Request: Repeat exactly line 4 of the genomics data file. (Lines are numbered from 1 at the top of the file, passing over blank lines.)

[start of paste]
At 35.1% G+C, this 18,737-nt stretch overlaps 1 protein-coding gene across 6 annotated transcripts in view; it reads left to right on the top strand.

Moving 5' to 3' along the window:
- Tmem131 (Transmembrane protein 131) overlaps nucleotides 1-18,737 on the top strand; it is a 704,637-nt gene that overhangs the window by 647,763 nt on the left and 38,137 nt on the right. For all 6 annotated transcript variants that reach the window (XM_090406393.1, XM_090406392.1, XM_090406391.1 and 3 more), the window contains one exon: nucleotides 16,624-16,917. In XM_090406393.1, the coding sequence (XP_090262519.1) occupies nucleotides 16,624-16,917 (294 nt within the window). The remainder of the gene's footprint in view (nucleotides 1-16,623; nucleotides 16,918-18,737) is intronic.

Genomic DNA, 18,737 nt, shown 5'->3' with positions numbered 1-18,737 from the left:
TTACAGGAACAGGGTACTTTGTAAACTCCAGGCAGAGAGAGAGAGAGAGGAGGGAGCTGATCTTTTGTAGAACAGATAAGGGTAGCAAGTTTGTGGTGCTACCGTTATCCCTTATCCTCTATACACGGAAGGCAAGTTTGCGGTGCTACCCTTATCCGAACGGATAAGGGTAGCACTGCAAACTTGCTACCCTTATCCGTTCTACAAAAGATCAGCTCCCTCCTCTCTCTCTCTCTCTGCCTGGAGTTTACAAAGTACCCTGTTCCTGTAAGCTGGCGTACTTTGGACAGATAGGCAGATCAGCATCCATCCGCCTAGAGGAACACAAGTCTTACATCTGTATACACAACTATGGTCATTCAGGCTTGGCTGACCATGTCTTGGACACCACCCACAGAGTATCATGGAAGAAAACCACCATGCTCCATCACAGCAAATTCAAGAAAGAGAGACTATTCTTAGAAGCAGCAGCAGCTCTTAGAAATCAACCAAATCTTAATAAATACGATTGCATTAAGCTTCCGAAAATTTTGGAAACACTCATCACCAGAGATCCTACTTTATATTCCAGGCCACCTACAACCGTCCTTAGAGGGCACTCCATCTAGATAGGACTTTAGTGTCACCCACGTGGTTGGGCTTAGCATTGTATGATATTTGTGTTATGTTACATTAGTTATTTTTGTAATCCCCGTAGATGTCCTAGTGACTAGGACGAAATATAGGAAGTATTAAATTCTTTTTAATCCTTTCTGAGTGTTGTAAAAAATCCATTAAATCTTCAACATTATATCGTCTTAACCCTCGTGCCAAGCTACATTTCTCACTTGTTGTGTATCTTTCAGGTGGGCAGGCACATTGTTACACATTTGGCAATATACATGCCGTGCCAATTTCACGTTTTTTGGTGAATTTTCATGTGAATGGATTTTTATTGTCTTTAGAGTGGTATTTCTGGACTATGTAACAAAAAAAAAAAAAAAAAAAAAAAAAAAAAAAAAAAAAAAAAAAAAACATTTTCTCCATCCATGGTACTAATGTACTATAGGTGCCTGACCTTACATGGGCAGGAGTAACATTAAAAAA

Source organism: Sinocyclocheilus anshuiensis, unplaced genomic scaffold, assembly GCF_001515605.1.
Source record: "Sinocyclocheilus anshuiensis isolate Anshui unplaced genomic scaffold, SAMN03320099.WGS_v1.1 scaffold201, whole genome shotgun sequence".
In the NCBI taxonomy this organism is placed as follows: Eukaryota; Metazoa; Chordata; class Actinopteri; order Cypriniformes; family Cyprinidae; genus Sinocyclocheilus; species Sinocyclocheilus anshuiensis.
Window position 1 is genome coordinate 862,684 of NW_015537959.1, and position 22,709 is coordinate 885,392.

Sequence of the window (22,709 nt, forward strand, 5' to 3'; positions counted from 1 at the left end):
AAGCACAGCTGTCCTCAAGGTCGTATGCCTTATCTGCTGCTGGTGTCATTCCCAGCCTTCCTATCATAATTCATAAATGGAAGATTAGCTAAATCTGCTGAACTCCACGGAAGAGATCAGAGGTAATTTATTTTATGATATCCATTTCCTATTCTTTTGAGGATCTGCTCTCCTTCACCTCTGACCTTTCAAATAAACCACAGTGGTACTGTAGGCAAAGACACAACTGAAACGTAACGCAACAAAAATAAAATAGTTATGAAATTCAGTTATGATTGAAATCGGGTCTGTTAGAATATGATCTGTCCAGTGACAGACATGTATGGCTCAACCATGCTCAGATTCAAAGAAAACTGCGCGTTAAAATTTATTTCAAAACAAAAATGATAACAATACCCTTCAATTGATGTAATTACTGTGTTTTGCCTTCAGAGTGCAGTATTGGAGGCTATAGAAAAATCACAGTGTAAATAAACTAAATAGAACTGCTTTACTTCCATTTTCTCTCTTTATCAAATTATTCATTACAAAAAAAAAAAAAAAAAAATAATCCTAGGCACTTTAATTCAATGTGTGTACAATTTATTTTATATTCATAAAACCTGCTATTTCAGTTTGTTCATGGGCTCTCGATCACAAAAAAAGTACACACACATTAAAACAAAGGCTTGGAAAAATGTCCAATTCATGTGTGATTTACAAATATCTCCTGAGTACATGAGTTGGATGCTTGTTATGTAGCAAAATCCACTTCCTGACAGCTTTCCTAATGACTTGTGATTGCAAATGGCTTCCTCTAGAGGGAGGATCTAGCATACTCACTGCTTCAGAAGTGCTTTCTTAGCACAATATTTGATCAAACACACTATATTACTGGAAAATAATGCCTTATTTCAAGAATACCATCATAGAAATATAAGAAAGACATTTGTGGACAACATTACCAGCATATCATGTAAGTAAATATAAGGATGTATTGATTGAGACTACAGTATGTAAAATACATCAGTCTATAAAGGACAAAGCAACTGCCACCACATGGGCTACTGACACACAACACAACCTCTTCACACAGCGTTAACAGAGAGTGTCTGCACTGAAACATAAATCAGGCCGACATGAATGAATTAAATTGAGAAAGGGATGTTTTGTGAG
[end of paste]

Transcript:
Genomic DNA, 18,737 nt, shown 5'->3' with positions numbered 1-18,737 from the left: